Adjust, then test again, a few months later. Did you stumble on a possible insight? Pursue it quickly. Redesign methodology on the go. Don’t worry about error margins – good enough is what you want here. Rapid, incremental improvements are better in the long term than radical redesigns every 5 years.

5. Eliminate Human Error

Data collection is work. Mostly, it is paper work. Filling in standardized forms is paper work. Writing and submitting reports is paper work. Filling in “M&E Matrices” is paperwork. Submitting data using that awesome app on that specially designed, solar-charging tablet is paper work. Tedious, no-fun stuff.

But all that data is needed – there is the government database, our own internal database, the donor database. Investors need to know. What to do?

Automate, for starters. Automate everything you can! Use machines/ sensors. Smartphones.

7. If you are an impact business, tracking your impact is core business

Impact is NOT a Marketing tool. Integrate measurement in your core operations and avoid setting up a “metrics team” in your organization’s Siberia. A whole new generation of customers and investors demand it. It can also be your most powerful differentiator.

8. Go real-time

If you need six months to get visibility into what is going on, you are missing on a huge opportunity to improve what you are doing. It is 2015 – go real time.

9. Communicate your impact

Make your report public. Talk about what worked and what didn’t. get feedback from your customers. Keep adjusting your thesis.

10. Trust, but verify

Set up verification processes in your operation – ideally run by machines, rather than human auditors. People are suspicious of narratives – Fake news, fake impact. They need to see evidence.

RELATED: To Become Mainstream, the Purpose Economy Needs Proof of Impact

Are you part of the problem?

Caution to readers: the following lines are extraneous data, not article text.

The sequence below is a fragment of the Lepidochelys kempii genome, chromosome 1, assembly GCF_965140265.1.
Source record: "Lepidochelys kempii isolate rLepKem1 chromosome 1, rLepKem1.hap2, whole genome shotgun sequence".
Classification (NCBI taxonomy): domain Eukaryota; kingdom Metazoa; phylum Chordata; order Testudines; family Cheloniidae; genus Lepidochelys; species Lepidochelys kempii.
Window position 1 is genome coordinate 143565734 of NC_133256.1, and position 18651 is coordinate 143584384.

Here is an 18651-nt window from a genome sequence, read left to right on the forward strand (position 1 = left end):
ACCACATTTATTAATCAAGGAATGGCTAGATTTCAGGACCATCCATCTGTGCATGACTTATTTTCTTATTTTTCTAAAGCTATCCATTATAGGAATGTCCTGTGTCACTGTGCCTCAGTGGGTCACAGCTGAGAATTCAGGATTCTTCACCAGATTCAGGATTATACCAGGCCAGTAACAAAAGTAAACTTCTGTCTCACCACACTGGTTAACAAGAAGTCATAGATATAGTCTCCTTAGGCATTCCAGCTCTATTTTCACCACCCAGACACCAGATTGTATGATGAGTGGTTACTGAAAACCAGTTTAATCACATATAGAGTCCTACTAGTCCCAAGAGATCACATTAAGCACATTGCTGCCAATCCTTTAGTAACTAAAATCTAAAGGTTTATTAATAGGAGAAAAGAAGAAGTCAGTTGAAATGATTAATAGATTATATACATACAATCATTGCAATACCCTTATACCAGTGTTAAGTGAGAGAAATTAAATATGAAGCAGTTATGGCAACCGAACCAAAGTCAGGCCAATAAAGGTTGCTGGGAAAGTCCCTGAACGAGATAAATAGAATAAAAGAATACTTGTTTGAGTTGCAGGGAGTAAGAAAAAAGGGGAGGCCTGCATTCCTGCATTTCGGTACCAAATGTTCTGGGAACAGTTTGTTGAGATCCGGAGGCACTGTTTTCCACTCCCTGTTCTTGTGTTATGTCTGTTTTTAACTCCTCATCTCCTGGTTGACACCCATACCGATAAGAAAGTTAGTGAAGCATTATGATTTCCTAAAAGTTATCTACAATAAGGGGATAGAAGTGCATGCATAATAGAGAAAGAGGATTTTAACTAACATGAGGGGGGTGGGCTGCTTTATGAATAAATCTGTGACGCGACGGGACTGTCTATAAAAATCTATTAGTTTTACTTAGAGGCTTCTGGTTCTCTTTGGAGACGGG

“Easy to say, but our donor/ investor/ regulator insists on those indicators”. “Can’t change – We work on behalf of the government, with their frameworks”. “We are just coordinating pre-existing frameworks”. “We don’t want to reinvent the wheel”; “we advise and support, the government needs to implement”.


In fact there is a lot you can do, right now:

Next proposal for funding you submit, next investor letter you put out, add a section with some of the arguments above. Design your theory of change around outputs. In the notes, add a section: “Here is Why we Only Measure Outputs”. Slim down your M&E team and beef up your analytics. Share data with people in the field and give them the power to act on it. Incentivize them to do so. In your own team, link performance to outputs and link incentives to performance. Do dashboards weekly. Talk about them and make them part of the culture. Gamify. Invest in technology that automates stuff and frees up your bandwidth. Don’t over-process that next evaluation – keep it focused and practical. Don’t waste resources and bandwidth researching common sense stuff. Stop investing in gimmicky technology that creates additional complexity – more forms, more processes, more infrastructure, more training needs, more databases. Have a conversation with your government partner. Your donor. Your Head office. Your team.